In previous Alphabet Salad posts we’ve pondered the “Why do you write?” question, and later wrestled with trying to pin down the definition of a writer. So this next question seems to me like a logical progression, and I’m interested in hearing your thoughts.
How do you write?
I don’t know that there’s just one pattern my writing follows – really, the procedure differs depending on how I approach each particular session of writing.
If I’ve been inspired while away from the computer, often the words will start taking shape in my head long before I ever sit down to write them out. Phrases, sometimes whole sentences, begin to craft themselves, and the more their shapes are defined the more the urgency to put them in writing grows. The actual act of writing, then, becomes simply letting go, allowing my fingers to transcribe what has already been born in my thoughts… quickly, without reservation or filter, before the gossamer wisps drift back into the inner recesses of my mind.
But that pre-inspiration? If being a “real” writer is about having a muse that regularly inspires and takes over my writing, I guess I’m as inauthentic as they come… because those times, wonderful as they are, tend to be few and far between.
On the other hand, sometimes my approach to writing involves opening a new blog post form and then staring at the blank screen for what seems like hours until… what? Inspiration strikes? Madness ensues? Time runs out? I don’t know what I’m hoping for at those times, but it’s crazy-making, and causes me to question why on earth I’ve committed to writing something every single day.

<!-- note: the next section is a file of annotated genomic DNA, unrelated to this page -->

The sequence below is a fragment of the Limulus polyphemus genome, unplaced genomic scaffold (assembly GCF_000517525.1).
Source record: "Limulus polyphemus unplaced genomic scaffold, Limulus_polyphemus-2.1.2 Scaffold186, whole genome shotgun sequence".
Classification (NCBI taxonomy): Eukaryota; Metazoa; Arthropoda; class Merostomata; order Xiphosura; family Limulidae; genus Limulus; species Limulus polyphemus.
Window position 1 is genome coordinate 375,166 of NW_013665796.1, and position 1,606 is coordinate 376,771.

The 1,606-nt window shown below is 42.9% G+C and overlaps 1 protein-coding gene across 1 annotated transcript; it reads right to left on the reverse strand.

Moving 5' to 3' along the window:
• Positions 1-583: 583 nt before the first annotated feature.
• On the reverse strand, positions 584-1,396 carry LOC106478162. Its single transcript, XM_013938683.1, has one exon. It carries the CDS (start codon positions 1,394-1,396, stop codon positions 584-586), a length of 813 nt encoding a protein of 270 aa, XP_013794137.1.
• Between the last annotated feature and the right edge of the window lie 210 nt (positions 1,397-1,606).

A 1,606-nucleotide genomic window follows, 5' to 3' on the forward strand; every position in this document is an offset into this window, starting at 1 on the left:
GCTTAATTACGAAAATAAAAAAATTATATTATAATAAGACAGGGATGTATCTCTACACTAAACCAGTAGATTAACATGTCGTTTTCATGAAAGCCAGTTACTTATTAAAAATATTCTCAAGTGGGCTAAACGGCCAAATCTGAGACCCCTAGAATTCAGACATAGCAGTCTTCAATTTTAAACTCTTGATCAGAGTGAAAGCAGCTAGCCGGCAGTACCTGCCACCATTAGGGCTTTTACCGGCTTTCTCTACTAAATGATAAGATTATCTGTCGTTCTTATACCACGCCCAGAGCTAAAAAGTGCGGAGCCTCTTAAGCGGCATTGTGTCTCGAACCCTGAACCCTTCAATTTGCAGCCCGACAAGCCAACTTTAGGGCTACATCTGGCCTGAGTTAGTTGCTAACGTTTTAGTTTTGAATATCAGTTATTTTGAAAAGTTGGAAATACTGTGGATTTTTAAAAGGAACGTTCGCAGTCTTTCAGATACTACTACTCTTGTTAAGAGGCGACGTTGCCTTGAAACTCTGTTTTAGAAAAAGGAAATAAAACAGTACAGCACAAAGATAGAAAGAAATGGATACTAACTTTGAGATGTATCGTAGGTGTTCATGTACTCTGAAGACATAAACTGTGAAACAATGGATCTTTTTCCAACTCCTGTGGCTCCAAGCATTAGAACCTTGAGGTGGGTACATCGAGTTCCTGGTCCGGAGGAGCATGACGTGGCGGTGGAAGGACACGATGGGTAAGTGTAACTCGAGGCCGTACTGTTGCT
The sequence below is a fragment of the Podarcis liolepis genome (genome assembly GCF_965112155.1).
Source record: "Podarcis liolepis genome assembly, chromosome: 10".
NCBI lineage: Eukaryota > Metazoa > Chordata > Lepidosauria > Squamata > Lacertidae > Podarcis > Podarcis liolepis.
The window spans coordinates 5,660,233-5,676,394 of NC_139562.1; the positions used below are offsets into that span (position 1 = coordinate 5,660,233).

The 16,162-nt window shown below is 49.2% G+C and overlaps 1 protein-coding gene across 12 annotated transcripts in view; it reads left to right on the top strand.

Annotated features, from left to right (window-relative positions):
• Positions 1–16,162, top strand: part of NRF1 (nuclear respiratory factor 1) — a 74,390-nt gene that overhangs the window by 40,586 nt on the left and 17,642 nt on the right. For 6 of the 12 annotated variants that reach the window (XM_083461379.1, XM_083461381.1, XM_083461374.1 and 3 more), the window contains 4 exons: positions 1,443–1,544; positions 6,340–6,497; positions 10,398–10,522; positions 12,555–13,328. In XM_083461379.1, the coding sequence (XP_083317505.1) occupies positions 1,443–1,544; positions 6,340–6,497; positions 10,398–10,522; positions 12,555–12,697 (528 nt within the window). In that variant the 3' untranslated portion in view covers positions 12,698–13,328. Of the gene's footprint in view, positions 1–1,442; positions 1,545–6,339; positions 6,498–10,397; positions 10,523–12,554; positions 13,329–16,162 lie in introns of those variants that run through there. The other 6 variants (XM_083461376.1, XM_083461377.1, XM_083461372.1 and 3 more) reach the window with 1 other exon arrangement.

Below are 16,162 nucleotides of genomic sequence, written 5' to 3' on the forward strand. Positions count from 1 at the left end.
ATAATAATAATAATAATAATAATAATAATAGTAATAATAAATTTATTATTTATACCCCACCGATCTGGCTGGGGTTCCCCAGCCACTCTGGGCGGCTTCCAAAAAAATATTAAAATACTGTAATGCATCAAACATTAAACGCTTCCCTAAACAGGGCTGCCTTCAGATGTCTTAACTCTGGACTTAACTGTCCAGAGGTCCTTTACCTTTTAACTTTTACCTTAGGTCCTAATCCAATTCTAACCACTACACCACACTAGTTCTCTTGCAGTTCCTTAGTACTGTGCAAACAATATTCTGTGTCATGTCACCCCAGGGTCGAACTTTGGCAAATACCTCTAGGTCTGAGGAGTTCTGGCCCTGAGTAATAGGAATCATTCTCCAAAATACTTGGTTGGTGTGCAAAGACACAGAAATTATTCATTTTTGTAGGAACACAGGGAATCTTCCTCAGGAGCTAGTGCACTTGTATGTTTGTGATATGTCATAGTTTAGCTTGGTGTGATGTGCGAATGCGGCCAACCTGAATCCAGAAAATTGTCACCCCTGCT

All in all, though, while “pre-inspired” writing at one end of the spectrum is a magical delight, and complete blankness at the other end is an exercise in frustration, the vast majority of my writing falls somewhere in between and is most often a product of commitment, dedication, follow-through, and work.
Deeply satisfying work, but work nonetheless.
My regular, day-to-day writing usually starts with something basic – a thought, an idea, a prompt, a question – and develops as I take time to sit down and explore those starting points by typing out my thoughts. I usually don’t start out with any kind of a plan or outline – most of the time, in fact, I have little or no idea what I want to say or where I’ll end up. Sometimes what develops is a real surprise!
My typical pattern of exploration is to write a paragraph, read it, edit it… write another paragraph, read and edit again from the beginning… write another paragraph or two, or three, then go back to the beginning to read and edit the whole thing… cut and paste and shuffle things around so they flow better… replace words I’ve used too many times… re-read, edit, re-read, edit, re-read, edit… then, when it’s all been tweaked into a shape that makes me happy, when I get that sudden sense of satisfied completion where I wouldn’t change a single thing, I know it’s done.
(Incidentally, I’ve heard it said that true artists are never satisfied that a particular piece is finished. By that definition, then, colour me inauthentic once again! While I wouldn’t say that I’m totally happy with every last thing I’ve ever written, quite often the pieces I’m most happy with are quite certainly “done” and complete and pleasing to me. In my eyes, with my writing, “done-ness” is absolutely a measurable thing.)
When I write, even something as simple as an e-mail to a colleague or a post on Facebook, my perfectionist tendencies mean that it almost always takes far longer than I think it will. Words are so important to me – the responsibility of creating something lasting, something that others will read, weighs heavy at times. (Maybe that’s why I’ve enjoyed using Twitter at times – though it, too, is permanent, somehow it feels more disposable and fleeting, and as such I’ve been able to be a little freer with how I express myself on that medium. Even there, though, on occasion I’ll read and re-read a tweet before hitting the enter key, or delete and re-post a tweet if I feel it could have been said in a more effective way!)
So, for better or for worse, for richer or for poorer, in sickness and in health, ’til death do us part, that’s how I live my love affair with the written word.
How do YOU write?
(Updated from original post in March, 2012.)